Let me ask you a couple of other questions, such as how often you are using the breakthrough medications per day, and how long you have been at this dose?
    Normally, breakthrough medications are only supposed to be used for days when there is a significant pain flare that you can't bring under control by any other means......this means, using ice, heat , rest, topical over the counter remedies first.
    If you take your breakthrough medications with any regularity, the body simply becomes adjusted to them being in the body, and it simply raises the baseline amount of medication that you become accustomed to having, so when those days of significantly increased pain arrive, you have nothing to treat it. Your body will quickly signal that the medications are no longer working because you stop using the breakthrough meds with any regularity.
    Even if you are taking your breakthrough meds once a day, most days, this same thing occurs, so your body tells you that it is tolerance causing it but it's not.....it is too often using the breakthrough meds.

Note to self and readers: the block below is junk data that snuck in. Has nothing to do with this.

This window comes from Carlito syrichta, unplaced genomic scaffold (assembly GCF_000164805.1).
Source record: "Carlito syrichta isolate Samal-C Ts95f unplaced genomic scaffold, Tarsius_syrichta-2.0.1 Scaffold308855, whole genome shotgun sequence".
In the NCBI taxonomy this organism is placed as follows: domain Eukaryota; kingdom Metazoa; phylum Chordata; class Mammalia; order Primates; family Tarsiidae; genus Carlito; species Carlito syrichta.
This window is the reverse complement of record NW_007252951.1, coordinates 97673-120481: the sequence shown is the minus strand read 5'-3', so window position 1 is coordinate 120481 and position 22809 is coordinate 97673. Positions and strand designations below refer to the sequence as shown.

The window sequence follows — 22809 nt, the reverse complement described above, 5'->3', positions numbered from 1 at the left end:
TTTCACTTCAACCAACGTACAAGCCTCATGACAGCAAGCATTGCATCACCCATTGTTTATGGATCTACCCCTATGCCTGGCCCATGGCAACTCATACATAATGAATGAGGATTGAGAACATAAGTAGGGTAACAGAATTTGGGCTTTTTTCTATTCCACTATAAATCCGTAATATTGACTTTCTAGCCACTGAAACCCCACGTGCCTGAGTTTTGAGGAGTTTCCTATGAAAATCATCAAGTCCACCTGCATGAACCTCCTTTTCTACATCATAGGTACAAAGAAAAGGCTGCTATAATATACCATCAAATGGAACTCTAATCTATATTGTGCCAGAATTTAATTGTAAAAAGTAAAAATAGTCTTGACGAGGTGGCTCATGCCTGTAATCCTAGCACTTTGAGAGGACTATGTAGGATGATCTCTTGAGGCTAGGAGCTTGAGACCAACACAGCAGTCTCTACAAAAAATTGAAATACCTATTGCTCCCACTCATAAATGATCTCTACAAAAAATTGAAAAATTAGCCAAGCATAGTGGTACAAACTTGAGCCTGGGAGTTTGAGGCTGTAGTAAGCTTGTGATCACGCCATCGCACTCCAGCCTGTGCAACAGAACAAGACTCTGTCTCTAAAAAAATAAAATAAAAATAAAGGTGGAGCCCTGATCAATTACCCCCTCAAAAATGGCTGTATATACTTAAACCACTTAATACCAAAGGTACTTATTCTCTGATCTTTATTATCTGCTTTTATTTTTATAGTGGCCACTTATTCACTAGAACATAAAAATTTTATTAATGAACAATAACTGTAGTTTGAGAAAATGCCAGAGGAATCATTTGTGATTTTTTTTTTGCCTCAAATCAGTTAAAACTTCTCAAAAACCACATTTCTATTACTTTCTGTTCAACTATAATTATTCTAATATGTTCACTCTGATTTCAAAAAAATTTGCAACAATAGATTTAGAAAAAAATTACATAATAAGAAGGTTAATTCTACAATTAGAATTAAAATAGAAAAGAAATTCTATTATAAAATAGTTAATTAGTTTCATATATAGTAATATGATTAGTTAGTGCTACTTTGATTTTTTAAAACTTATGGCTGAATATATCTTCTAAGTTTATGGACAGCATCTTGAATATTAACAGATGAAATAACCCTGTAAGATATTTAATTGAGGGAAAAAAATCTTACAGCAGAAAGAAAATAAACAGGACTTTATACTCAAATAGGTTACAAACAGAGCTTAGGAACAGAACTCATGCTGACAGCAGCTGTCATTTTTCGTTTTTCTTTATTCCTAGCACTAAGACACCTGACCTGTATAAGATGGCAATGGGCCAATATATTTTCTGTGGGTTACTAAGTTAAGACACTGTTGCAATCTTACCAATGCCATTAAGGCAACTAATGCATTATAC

Pain treatment is a journey, and you have to use many tools in your toolbox in order to reach the least most effective amount of medication, along with regular excercise, swimming, yoga, over the counter remedies, to reach the most effective program.
    You may want to read the link at the bottom of my post........it talks about the steps to getting treatment for chronic pain
  • I don't think it the place of any member here to say that someone is on too much medication for their condition. Pain is very individual. Someone can have severe pain from a condition that causes no pain in someone else. Also, you must take into account that the patient may have been on pain meds for a long time and have a considerable opiate tolerance. Pain medication is tailored to the patient and his/her level of pain, opiate tolerance etc. AFAIK pain meds are not selected and dosed based on the condition itself.

    Regarding Opana Vs Oxycontin, Opana is twice as potent, so 80mg of Opana = 160mg of Oxycontin. People respond differently to meds. Oxycontin may just be more effective for you, personally.